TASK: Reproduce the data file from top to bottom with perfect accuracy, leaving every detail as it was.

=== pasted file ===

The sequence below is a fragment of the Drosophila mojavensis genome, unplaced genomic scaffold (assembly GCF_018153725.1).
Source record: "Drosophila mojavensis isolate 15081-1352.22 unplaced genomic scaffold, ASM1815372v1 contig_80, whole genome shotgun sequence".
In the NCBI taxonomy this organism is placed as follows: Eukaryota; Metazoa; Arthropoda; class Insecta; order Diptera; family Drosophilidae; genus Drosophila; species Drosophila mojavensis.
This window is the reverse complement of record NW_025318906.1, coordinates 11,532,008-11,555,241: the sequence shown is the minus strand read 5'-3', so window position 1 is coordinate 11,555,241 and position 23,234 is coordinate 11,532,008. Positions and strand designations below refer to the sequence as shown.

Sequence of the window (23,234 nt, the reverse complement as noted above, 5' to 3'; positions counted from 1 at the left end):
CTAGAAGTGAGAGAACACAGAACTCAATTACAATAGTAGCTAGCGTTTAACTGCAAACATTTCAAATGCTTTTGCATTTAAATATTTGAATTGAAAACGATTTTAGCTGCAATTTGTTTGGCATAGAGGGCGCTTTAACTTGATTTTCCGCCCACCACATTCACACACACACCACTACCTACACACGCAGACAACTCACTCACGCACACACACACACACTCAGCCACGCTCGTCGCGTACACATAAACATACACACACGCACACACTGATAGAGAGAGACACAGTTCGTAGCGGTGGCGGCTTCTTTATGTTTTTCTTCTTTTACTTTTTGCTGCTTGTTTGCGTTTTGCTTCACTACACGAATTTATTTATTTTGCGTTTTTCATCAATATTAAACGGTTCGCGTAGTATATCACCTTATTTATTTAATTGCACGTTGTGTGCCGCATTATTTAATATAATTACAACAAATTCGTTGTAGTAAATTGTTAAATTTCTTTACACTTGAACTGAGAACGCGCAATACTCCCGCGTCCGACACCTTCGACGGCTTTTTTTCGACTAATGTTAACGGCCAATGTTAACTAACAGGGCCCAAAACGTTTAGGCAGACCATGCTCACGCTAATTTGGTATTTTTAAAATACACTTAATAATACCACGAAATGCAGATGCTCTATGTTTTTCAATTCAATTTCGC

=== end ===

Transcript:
The sequence below is a fragment of the Drosophila mojavensis genome, unplaced genomic scaffold (assembly GCF_018153725.1).
Source record: "Drosophila mojavensis isolate 15081-1352.22 unplaced genomic scaffold, ASM1815372v1 contig_80, whole genome shotgun sequence".
In the NCBI taxonomy this organism is placed as follows: Eukaryota; Metazoa; Arthropoda; class Insecta; order Diptera; family Drosophilidae; genus Drosophila; species Drosophila mojavensis.
This window is the reverse complement of record NW_025318906.1, coordinates 11,532,008-11,555,241: the sequence shown is the minus strand read 5'-3', so window position 1 is coordinate 11,555,241 and position 23,234 is coordinate 11,532,008. Positions and strand designations below refer to the sequence as shown.

Sequence of the window (23,234 nt, the reverse complement as noted above, 5' to 3'; positions counted from 1 at the left end):
CTAGAAGTGAGAGAACACAGAACTCAATTACAATAGTAGCTAGCGTTTAACTGCAAACATTTCAAATGCTTTTGCATTTAAATATTTGAATTGAAAACGATTTTAGCTGCAATTTGTTTGGCATAGAGGGCGCTTTAACTTGATTTTCCGCCCACCACATTCACACACACACCACTACCTACACACGCAGACAACTCACTCACGCACACACACACACACTCAGCCACGCTCGTCGCGTACACATAAACATACACACACGCACACACTGATAGAGAGAGACACAGTTCGTAGCGGTGGCGGCTTCTTTATGTTTTTCTTCTTTTACTTTTTGCTGCTTGTTTGCGTTTTGCTTCACTACACGAATTTATTTATTTTGCGTTTTTCATCAATATTAAACGGTTCGCGTAGTATATCACCTTATTTATTTAATTGCACGTTGTGTGCCGCATTATTTAATATAATTACAACAAATTCGTTGTAGTAAATTGTTAAATTTCTTTACACTTGAACTGAGAACGCGCAATACTCCCGCGTCCGACACCTTCGACGGCTTTTTTTCGACTAATGTTAACGGCCAATGTTAACTAACAGGGCCCAAAACGTTTAGGCAGACCATGCTCACGCTAATTTGGTATTTTTAAAATACACTTAATAATACCACGAAATGCAGATGCTCTATGTTTTTCAATTCAATTTCGC